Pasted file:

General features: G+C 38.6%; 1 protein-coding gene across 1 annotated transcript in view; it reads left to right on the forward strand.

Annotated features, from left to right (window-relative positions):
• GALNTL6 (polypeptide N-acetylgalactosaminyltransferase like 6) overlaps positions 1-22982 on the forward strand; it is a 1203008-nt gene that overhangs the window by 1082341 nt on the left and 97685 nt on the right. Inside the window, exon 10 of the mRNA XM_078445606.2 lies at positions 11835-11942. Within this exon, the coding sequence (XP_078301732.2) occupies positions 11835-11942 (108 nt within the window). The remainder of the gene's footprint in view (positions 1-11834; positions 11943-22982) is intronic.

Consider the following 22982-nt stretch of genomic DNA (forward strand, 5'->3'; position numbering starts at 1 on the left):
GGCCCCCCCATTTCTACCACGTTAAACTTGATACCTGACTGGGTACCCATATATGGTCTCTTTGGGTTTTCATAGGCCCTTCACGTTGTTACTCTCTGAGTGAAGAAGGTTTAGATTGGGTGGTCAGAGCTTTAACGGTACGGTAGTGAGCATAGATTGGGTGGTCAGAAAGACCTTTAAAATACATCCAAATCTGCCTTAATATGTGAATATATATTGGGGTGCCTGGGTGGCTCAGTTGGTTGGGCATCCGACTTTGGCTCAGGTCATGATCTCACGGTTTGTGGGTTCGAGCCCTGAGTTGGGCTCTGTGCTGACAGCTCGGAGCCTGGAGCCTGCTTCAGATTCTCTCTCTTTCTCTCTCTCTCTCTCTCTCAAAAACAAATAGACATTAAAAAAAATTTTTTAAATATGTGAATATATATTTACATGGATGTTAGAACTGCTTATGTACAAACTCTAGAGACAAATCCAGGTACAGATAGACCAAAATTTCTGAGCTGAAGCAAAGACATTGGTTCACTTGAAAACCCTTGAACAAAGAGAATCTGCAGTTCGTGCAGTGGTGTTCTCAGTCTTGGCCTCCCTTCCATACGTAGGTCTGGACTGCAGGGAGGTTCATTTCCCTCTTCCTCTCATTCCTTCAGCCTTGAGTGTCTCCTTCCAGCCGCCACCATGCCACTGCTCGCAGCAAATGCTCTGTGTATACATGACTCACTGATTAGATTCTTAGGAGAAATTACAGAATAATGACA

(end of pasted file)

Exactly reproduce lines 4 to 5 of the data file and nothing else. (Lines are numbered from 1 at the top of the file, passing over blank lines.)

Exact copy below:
Consider the following 22982-nt stretch of genomic DNA (forward strand, 5'->3'; position numbering starts at 1 on the left):
GGCCCCCCCATTTCTACCACGTTAAACTTGATACCTGACTGGGTACCCATATATGGTCTCTTTGGGTTTTCATAGGCCCTTCACGTTGTTACTCTCTGAGTGAAGAAGGTTTAGATTGGGTGGTCAGAGCTTTAACGGTACGGTAGTGAGCATAGATTGGGTGGTCAGAAAGACCTTTAAAATACATCCAAATCTGCCTTAATATGTGAATATATATTGGGGTGCCTGGGTGGCTCAGTTGGTTGGGCATCCGACTTTGGCTCAGGTCATGATCTCACGGTTTGTGGGTTCGAGCCCTGAGTTGGGCTCTGTGCTGACAGCTCGGAGCCTGGAGCCTGCTTCAGATTCTCTCTCTTTCTCTCTCTCTCTCTCTCTCAAAAACAAATAGACATTAAAAAAAATTTTTTAAATATGTGAATATATATTTACATGGATGTTAGAACTGCTTATGTACAAACTCTAGAGACAAATCCAGGTACAGATAGACCAAAATTTCTGAGCTGAAGCAAAGACATTGGTTCACTTGAAAACCCTTGAACAAAGAGAATCTGCAGTTCGTGCAGTGGTGTTCTCAGTCTTGGCCTCCCTTCCATACGTAGGTCTGGACTGCAGGGAGGTTCATTTCCCTCTTCCTCTCATTCCTTCAGCCTTGAGTGTCTCCTTCCAGCCGCCACCATGCCACTGCTCGCAGCAAATGCTCTGTGTATACATGACTCACTGATTAGATTCTTAGGAGAAATTACAGAATAATGACA